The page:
“I made this record because these were the songs I was listening to when I first began to play the guitar,” says Kate. “These were the records that I owned – that I played in my room. You could sing along with them; they were meant to be sung along with. Everybody knows them and knows all the words.

“It’s kind of amazing that they were even done,” she marvels. “Women were so outnumbered then – still are, at least in terms of the actual number of songs recorded in Nashville.”

Instead of attempting to re-create the often-lush, 70s-era sound of the originals, Campbell hand-picked a sizzling, copacetic core group drawn from today’s folk, alt-country and roots-rock arenas, and produced the disc herself.

“I’m not trying to do these like they did ‘em in Nashville in 1973,” she insists, “I want to do them pretty raw, with kind of a combo/drum sound.”


Jeff Finlin

(drums, percussion, backing vocals) – A fine pop/Americana singer/songwriter in addition to being an ace tub-thumper, Finlin recorded two albums with The Thieves (on Capitol), performed with the legendary Bis-Quits and has made several solo discs, including, Highway Diaries, Original Fin and Somewhere South Of Wonder.

Kevin Gordon

(acoustic and electric guitars, backing vocals) – This Louisiana-born roots-rocker is a graduate of the University Of Iowa’s fabled Writers’ Workshop In Poetry, has performed at New Orleans’ Jazz & Heritage Festival and has two stunning discs on Shanachie – Cadillac Jack’s #1 Son and Down To The Well.

Dave Jacques

(bass) – One of Nashville’s hippest, most in-demand bassists, Jacques’ voluminous list of credits includes sessions with John Prine, Allison Moorer, Patty Griffin, Keith Sykes, Lonesome Bob, Duane Jarvis, Vince Bell, R.B. Morris, Tim Carroll and Amy Rigby.

Will Kimbrough

(acoustic and electric guitars, dobro, mandolin, piano, accordion, Wurlitzer, banjo, backing vocals) – Following two discs with Will & The Bushmen, Kimbrough joined The Bis-Quits, then spent several years as multi-instrumentalist/band leader for Todd Snider’s Nervous Wrecks. Lots of session work, plus two way-cool, eclectic solo discs on Waxy Silver – This and Home And Away.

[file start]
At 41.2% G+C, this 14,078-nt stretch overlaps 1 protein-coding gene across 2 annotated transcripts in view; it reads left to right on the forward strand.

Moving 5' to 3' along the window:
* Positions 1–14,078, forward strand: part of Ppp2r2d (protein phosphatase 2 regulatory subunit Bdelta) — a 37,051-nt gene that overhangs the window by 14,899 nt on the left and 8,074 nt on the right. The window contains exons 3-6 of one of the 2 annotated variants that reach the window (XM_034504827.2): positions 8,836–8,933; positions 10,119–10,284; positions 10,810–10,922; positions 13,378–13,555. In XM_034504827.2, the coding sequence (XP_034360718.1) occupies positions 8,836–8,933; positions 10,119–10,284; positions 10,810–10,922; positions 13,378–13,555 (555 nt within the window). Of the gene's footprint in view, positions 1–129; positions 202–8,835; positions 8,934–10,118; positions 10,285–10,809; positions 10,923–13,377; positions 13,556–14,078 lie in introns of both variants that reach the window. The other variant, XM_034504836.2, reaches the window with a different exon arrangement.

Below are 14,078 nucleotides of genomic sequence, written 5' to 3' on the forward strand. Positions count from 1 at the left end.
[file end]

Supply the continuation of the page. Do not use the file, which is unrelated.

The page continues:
Jay Zdad

(electric and acoustic guitars, lap steel, harmonica) – This mercurial, enigmatic ringer avoids paparazzi and biographers like the plague, but his fluid six-string wizardry has graced more sweet, sublime records than you could shake a stick at…


1. Rose Garden

Originally released in 1970, this Joe South-penned cross-over monster for Lynn Anderson flat-out tore up the airwaves in 71, even spending six weeks in the Top Ten of Billboard’s pop charts. Kate’s liquid drawl is irresistible; the songbird behind her is Tricia Walker.

2. Mississippi Woman, Louisiana Man

As “Louisiana Woman, Mississippi Man,” this rousing duet was a chart-topper for Conway Twitty & Loretta Lynn in 1973. A commitment to truth-in-packaging forced Sledge, Mississippi’s Campbell and Monroe, Louisiana’s Kevin Gordon to do some minor song surgery, but the fire still rages. Jay Zdad blows a mean harp, too.

3. Would You Lay With Me In A Field Of Stone

Writer David Allan Coe’s original take was (predictably) a tad, er, creepy, but Tanya Tucker’s saucy 1974 version raised trucker’s temps all up and down those endless gray ribbons of highway. This time through – grounded by Jeff Finlin’s earthy vocal shadowing and resolute, Celtic martial tempo – the tune shifts yet again, at last zeroing in on the song’s core plea for steadfast devotion.